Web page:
Although the cyanobacterium (Trichodesmium) fixes as much as half of the nitrogen (N2) that supports tropical open-ocean ecosystem, its growth is limited by iron (Fe) availability. A study published in Nature Climate Change performed laboratory experiments to show that the optimum growth temperature of Fe-limited Trichodesmium is about 32°C, which is much higher than for Fe-replete cells (about 27°C). Therefore, the study suggested a large increase in growth and N2 fixation by Trichodesmium under the IPCC-projected warmer and Fe-deplete tropical ocean conditions. The study also showed that the cellular Fe content decreases as ocean temperature increases, which further enables Trichodesmium to much more efficiently leverage the scarce available Fe supplies to support N2 fixation. Applying these new findings to the IPCC RCP8.5 scenario, the study found that the efficiency of Fe-limited cellular iron use could increase by ~76% by 2100, which in turn could alleviate the prevailing Fe limitation across the tropical Pacific and Indian Oceans, and thus profoundly alter the biology and biogeochemistry of tropical open-ocean ecosystems.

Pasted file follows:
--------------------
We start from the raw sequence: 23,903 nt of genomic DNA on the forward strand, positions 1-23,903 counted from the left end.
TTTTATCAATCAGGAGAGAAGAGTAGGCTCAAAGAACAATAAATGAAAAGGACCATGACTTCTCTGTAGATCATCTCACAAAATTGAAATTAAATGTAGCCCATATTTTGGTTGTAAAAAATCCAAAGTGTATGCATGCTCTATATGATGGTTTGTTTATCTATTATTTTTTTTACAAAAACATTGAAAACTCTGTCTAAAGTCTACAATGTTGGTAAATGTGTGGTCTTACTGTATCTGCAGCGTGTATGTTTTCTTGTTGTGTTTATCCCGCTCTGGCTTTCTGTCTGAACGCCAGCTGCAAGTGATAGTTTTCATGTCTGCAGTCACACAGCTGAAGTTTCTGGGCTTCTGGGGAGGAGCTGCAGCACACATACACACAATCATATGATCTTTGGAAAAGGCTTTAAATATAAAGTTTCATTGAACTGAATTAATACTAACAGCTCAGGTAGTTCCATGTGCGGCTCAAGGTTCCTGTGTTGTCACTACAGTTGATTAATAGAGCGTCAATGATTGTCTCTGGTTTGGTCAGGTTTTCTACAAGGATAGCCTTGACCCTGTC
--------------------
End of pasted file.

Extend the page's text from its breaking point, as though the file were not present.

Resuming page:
Figure 1 from Jiang et al. (2019): Trichodesmium growth responses to Fe availability and warming interactions. C-specific growth rates of T. erythraeum IMS101 in Fe-replete and Fe-limited cultures at four temperatures (22, 27, 32 and 35 °C). Values represent the means and error bars for the standard deviations of biological replicates (n = 3–4); bars marked with different letters are significantly different from each other (P < 0.05).
Jiang, H. B., Fu, F. X., Rivero-Calle, S., Levine, N. M., Sañudo-Wilhelmy, S. A., Qu, P. P., … & Hutchins, D. A. (2018). Ocean warming alleviates iron limitation of marine nitrogen fixation. Nature Climate Change, 8(8), 709. https://www.nature.com/articles/s41558-018-0216-8